As most of you know, things do not always go as planned. We recently met two of our grandsons in Stephenville to visit the Chicken House Flea Market together. We went on Sunday afternoon so they would both be off work. After arriving at the flea market we realized we had gone on the wrong weekend, as no one was there.
What do we do now? We had already made plans to spend the afternoon with the grandsons. Jonathon, the oldest grandson who has an interest in horses, said; “There is a cowboy museum in Dublin we could visit.” So we headed to Dublin.
In Dublin we turned off U.S. 67 onto Texas 6 to go to the museum. Our luck was the same here; the museum was closed. We turned the corner to circle the block to get back to U.S. 67 and then I saw it, an old-time syrup mill. We had to stop here and look around a bit. A nearby sign showed this to be the W.M. Wright Historical Park.
The syrup mill I spotted was an early, one-horse model. There was a long bar bolted to the top of the upright shaft in the syrup mill. There was a single tree on the long end of the bar where a horse or mule could be hitched. A smaller bar was attached to the side of the large one and extended out the same distance as the large bar. The horse/mule would have a short piece of rope or chain connected to their halter with a snap on the end that would snap into the ring on the end of the small bar. With this set-up the horse would lead itself around the syrup mill.
The sugar cane would be hand-fed into the cog wheels on the front of the mill one stalk at a time.
The person feeding the cane into the mill would be sitting on a stool, however, he would have to keep one eye on the horse and be ready to duck each time the horse pulled the bar around his side. As the cane was fed into the cog wheels they would crush the cane stalk and squeeze out the juice which ran down into a bucket beneath the mill. Each time the bucket filled it was taken and poured into a vat over a nearby fire pit.
The vat is approximately eight-feet long, two-and-a-half-feet wide and four-inches deep set over a rock fire pit. Here the juice is cooked down to make the syrup. The juice goes into the vat a clear liquid and as it cooks down it turns a deep dark brown. I have been told that it takes approximately eight gallons of cane juice to boil down to make one gallon of syrup.
Near the syrup mill was a small restored log cabin and “wishing well.” A plaque on the cabin describes it as the Pioneer Turnbow-Barbee log cabin. The cabin was built in 1855 by Chesley Turnbow and was located four miles southeast of Dublin.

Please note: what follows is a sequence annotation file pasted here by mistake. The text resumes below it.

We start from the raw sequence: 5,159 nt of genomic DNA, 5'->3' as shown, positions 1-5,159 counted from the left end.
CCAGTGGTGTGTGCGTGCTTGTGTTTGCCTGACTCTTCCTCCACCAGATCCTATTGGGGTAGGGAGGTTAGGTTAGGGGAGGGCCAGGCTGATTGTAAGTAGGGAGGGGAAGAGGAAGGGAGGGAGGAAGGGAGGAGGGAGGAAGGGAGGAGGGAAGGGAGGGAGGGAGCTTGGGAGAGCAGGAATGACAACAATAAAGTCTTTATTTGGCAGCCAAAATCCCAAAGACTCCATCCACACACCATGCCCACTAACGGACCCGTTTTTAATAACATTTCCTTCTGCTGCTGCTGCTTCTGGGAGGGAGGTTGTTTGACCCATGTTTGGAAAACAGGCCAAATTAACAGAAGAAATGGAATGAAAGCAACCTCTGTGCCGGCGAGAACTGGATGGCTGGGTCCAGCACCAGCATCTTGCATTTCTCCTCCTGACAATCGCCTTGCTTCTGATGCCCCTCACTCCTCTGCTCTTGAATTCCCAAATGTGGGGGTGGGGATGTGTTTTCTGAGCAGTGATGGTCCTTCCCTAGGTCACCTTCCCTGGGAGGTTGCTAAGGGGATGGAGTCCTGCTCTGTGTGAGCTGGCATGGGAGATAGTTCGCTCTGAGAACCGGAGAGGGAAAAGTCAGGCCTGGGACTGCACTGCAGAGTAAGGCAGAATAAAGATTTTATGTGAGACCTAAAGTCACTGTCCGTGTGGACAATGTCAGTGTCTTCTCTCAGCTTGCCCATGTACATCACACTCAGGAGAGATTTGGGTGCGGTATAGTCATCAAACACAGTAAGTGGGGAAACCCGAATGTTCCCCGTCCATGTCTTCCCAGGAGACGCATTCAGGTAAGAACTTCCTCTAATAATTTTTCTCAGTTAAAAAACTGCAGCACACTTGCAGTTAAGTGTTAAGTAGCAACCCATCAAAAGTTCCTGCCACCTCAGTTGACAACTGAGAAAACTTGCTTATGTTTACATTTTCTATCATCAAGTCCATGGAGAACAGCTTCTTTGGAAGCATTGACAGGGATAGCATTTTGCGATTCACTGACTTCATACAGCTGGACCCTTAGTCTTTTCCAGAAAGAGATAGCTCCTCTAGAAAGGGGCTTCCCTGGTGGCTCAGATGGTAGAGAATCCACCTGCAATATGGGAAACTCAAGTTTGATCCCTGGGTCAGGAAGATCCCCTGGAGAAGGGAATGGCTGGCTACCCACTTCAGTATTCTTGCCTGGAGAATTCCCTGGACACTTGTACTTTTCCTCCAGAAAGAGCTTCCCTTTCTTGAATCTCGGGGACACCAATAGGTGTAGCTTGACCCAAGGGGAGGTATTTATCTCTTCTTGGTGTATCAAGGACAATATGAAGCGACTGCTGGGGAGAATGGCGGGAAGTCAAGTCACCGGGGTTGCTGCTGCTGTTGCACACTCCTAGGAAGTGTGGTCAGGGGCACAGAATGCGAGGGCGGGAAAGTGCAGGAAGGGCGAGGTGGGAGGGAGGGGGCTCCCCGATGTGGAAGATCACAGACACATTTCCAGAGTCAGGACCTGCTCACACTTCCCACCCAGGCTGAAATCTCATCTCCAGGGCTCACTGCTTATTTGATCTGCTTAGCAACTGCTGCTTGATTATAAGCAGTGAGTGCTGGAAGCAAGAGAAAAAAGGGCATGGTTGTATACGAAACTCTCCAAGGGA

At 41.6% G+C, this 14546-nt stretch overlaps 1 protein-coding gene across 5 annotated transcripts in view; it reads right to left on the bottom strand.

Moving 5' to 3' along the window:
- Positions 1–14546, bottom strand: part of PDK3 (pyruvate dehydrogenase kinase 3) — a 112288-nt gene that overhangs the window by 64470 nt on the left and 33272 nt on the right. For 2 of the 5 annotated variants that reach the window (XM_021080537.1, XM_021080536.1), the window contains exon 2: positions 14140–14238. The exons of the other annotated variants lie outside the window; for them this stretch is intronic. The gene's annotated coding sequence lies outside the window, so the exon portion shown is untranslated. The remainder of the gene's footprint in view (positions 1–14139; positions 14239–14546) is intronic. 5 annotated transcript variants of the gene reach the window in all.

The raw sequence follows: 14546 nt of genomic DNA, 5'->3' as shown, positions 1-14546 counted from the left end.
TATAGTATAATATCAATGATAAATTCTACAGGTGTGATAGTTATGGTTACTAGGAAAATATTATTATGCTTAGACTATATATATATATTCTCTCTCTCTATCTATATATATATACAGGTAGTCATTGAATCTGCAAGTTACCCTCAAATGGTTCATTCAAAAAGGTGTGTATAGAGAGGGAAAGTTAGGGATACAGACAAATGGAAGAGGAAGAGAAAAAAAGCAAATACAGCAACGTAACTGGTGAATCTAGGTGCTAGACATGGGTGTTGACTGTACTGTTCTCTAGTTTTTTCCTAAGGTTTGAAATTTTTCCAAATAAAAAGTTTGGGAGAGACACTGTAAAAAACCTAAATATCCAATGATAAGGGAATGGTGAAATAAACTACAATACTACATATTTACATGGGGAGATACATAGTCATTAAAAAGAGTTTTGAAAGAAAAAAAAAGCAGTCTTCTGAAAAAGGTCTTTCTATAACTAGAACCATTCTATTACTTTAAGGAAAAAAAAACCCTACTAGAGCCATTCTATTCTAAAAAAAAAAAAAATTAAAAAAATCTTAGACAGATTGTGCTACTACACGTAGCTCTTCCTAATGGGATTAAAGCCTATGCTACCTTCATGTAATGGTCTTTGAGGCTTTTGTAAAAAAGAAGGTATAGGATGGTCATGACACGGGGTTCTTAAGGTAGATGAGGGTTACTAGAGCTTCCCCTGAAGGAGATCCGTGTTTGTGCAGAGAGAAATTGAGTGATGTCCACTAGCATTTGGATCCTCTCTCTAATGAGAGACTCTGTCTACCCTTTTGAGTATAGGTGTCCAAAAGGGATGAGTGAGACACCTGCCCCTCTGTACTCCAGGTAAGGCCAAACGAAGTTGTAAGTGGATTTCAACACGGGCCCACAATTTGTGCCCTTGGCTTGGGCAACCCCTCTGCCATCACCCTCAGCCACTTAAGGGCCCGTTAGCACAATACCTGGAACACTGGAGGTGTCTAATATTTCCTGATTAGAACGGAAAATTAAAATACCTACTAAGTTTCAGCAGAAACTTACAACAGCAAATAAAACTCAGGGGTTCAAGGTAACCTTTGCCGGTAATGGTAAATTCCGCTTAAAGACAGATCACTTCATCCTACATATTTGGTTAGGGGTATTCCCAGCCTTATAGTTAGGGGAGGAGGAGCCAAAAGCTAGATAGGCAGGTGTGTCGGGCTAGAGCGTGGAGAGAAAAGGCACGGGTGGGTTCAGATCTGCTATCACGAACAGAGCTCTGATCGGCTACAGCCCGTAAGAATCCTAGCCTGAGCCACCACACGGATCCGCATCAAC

The cabin was later home of the Barbee family. The cabin was torn down and the logs moved to this site in 1974 by Don Stone and W.T. Culpepper.
The cabin was restored in 1977-78 with a Lincoln-style fireplace and an old well out beside the cabin. The restoration was done by Lee Meek with the assistance of H.G. Barbee, Bill Boy Bryant, Sammy Taylor, Danny Meek and others.
As with most early log cabins, this one had wooden shutters over the windows. Many of the early log cabins only had an opening for a window, no glass. The shutters could be closed at night to keep critters out, during bad weather to keep the wind and rain out and kept closed in the winter to keep the cold wind out.
On the other side of the park was a large two-story rock building. A sign on the front of the building listed it as the William T. Miller Grist Mill. Most early grist mills were built near streams to have water available to turn a water wheel. This building was nowhere near a stream of water. This got my curiosity up.
I then read the historical marker on the house. Stonemasons Joe E. Bishop, “Rocky” Davis, and “Old Frank” Hamilton built this two-story mill of native stone for William T. Miller in 1882. The mill was originally powered by steam and used to grind grain. Later a crude oil engine was installed in 1918.
After W.M. Wright and his son-in-law, Ted C. Robbins, purchased the mill in 1926, it was converted to livestock-feed production. Robbins and his wife gave the structure to the Dublin Historical Society in 1974 as a museum for the W.M. Wright Historical Park.
The outside of the building is in real nice condition, the metal roof appears to be fairly new. However, looking through the window, the inside is in disarray. Researching further, I found that in 1999 the local historical society received some money from the state for restoration of the building.
After several delays, the restoration finally got started and so far restoration on the outside walls and roof has been completed. The next goal is to complete the interior restoration so the mill can be opened to the public. This will really be an interesting place to visit when the restoration is completed.
There is a large, covered pavilion at the site but there were no picnic tables the day we visited the park. However, if you do get hungry while here, there is a pizza place across the street. This would be a nice place to visit and relax some sunny weekend afternoon. The autumn colors are showing good about now to make for an interesting drive.
John Watson is a
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